Jam for Dummies

Hello my dear readers, if you’ve never been doing jam it would be best if you start with this pro recipe. This jam is very easy to make unlike rhubarb which is not…because you know… it takes time for nature to make its progress. But why am I mentioning rhubarb? Because as you are about to find out, this plant is the secret to our geletation process! That’s right! It will be the key ingredient for our jam. Trust me the whole matter gets significantly more complex as “P-E-C-T-I-N-S” get involved…

But what are pectins, gelation process and why is it good for you?

Pectins are natural plant components contained in water-soluble fiber. These „components” live within the cell wall of the plant and have gelling properties – thus the name gelation process. As you might have guessed the rhubarb plant is one of the easiest plants to extract the pectins from. Without pectins, there will be no jellies, marmalades and fruit jams. It’s like visiting the chocolate factory without cocoa. Pectins also have a health-promoting effect – above all, they support the regulation of cholesterol and carbohydrate metabolism within your body.

To sum up: making a rhubarb jam is the perfect plan and I encourage you to do it! Trust me, try it, true or dare, upload a picture of your cooking feast or it never happened, best friend as a tasting subject may be required; feel free to challenge me in the comments section; comments undermining my authority may be removed 🙂

So let’s get started. You can make classic rhubarb jam or add some extra spices for the spice to flow. Gonna make that jam taste good as sharing is caring. I suggest you add some fresh or dried ginger, orange peel or Madagascar vanilla, or remember to just go wild once in a while with some experimentation. However do note, lone rhubarb tastes great just as well.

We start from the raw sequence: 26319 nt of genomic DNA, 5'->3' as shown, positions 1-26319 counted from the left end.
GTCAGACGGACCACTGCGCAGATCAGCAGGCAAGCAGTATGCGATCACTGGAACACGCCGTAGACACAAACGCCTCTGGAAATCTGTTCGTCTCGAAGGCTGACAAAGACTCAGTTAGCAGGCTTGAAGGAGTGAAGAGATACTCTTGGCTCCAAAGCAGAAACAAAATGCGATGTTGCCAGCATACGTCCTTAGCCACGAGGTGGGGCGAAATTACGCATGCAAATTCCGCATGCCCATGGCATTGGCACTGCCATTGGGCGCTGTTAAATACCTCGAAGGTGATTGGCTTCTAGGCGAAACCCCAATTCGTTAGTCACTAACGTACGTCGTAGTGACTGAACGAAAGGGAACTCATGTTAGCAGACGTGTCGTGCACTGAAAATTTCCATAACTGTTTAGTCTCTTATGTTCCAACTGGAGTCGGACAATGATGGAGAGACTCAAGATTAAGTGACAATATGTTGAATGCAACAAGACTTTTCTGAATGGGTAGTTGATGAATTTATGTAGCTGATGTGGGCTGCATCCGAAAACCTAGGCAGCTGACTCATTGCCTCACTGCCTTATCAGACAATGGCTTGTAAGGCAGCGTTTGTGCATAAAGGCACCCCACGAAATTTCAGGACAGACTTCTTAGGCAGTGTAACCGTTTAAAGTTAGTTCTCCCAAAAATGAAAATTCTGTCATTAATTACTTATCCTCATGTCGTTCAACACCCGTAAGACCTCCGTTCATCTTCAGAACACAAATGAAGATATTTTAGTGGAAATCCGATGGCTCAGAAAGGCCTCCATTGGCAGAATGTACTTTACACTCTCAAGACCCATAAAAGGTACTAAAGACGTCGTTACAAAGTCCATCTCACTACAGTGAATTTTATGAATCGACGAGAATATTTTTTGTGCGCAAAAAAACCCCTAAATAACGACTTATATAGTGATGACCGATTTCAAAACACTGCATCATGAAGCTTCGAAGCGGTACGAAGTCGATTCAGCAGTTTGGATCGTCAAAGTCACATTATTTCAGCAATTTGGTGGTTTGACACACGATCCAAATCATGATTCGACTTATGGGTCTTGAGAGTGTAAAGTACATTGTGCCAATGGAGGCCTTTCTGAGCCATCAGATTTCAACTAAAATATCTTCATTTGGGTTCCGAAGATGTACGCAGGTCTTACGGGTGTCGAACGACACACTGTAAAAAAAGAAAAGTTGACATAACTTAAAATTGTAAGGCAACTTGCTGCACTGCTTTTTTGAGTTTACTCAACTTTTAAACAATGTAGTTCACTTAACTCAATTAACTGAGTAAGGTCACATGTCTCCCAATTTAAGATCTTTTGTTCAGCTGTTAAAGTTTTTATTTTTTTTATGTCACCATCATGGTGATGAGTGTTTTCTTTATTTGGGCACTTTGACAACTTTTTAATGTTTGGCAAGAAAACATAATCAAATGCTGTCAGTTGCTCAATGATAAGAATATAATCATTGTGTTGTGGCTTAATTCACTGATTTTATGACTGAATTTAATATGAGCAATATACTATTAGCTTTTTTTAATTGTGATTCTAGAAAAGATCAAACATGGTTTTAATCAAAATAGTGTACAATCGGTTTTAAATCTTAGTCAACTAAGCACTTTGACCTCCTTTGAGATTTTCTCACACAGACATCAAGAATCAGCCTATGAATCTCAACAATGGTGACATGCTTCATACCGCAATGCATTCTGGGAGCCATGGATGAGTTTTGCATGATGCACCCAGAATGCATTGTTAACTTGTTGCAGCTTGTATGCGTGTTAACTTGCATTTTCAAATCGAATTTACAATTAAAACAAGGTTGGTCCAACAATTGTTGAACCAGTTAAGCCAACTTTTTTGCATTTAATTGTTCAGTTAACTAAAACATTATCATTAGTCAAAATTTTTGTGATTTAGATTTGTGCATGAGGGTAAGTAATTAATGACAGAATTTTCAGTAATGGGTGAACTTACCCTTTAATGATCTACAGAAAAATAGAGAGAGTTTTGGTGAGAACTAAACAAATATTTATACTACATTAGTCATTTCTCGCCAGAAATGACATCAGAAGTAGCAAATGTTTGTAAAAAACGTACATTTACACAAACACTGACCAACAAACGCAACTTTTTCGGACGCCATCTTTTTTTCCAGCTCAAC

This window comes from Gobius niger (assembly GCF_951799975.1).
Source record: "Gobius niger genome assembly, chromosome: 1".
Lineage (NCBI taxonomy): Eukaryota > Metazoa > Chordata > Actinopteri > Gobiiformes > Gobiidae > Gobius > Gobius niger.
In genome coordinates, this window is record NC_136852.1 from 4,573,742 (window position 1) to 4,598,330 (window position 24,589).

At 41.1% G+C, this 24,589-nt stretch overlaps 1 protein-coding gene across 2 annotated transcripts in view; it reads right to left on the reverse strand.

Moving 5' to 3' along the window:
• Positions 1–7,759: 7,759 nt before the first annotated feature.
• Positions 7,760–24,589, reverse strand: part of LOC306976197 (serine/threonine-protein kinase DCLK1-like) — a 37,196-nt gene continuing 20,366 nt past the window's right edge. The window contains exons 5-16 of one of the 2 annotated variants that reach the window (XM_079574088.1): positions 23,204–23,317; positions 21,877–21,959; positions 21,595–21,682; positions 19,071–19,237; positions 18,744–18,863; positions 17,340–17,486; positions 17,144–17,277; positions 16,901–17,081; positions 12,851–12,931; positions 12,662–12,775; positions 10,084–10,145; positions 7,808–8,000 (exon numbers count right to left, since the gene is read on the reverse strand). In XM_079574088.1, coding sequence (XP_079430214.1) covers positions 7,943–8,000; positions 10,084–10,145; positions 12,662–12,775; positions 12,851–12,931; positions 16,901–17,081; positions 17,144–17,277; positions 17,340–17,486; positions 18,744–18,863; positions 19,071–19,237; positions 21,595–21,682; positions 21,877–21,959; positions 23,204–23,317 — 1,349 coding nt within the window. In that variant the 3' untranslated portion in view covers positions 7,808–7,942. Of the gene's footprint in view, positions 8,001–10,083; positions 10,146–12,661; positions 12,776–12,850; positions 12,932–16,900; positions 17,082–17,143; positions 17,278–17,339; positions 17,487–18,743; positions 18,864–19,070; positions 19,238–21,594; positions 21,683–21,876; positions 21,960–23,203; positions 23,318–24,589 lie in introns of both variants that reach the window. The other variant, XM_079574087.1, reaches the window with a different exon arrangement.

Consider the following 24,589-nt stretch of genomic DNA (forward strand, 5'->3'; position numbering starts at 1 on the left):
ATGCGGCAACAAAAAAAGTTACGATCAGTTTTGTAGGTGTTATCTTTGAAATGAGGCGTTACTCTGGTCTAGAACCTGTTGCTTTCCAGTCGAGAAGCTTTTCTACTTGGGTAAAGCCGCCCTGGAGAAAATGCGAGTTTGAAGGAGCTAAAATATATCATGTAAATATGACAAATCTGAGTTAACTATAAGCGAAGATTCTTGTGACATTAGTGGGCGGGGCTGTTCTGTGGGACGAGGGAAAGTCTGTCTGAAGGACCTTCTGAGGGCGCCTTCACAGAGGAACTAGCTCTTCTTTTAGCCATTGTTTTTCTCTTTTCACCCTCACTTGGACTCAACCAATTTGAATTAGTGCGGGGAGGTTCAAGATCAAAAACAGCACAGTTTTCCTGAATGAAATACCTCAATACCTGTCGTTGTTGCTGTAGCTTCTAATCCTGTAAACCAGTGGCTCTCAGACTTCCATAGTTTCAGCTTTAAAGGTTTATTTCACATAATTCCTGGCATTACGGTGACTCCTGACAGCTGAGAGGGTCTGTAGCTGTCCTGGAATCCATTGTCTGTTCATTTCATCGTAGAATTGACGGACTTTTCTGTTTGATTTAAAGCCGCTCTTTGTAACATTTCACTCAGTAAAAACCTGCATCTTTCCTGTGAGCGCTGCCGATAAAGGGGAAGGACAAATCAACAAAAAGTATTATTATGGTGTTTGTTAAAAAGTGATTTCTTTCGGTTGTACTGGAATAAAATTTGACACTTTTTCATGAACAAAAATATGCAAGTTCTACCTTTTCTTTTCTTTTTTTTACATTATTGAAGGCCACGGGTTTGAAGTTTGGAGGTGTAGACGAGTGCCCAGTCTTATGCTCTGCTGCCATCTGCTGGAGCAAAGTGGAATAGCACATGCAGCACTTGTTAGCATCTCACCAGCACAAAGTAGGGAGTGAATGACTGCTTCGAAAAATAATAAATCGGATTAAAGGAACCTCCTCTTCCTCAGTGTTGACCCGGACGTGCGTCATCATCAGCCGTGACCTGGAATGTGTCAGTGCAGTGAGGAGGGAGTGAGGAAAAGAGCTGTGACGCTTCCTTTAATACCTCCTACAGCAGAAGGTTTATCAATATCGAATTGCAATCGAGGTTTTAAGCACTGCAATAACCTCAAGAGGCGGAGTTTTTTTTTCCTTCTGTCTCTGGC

Ingredients :

1-kilogram rhubarb

300 gr sugar

Optional, some fresh or dried ginger, orange peel or Madagascar vanilla. Remember you only have to choose one or skip all if you prefer.


Jars, jars and one more time jars! For example 4 x 160 ml or 2 x 330ml. This recipe will give you roughly about 660 ml of jam so you better hope you have some empty jars at home. Moreover, you will need a kitchen with a frying pan, hob, spoon and a blanket.

The jars need to be thoroughly washed and then baked in an oven preheated to 180 degrees for about half an hour. The lids need to be boiled, they cannot be baked because they have a rubber lining.


Put the peeled and chopped rhubarb and sugar into a saucepan with a thick bottom. Wait for about 1h for the sugar and rhubarb to combine. Let the juices come out, rhubarb needs to soften up – its a little shy but the sugar will help. Patience is key.

Next, use small to medium fire and boil it for half an hour and remember to keep stirring from time to time. Throw away the foam created on the top and… that’s it!

Put the ready jam into jars and remember to turn off the fire.

In order for the jam to last long idealy, you want to pasteurize it. There are 2 ways this can be achieved:

Short version: Place the jars upside down and cover with a blanket for 12 hours.

Long version: Cover the bottom of the pot (such a size that the jars fit) with paper towels. Insert the jars and pour hot water to approximately ¾ of the jars. (Hot jars are filled with hot water. The temperature of water and jars must be similar so that they do not break.) Boil 15 minutes undercooking. Take the jars out of the water, place them on a cloth and allow to cool.

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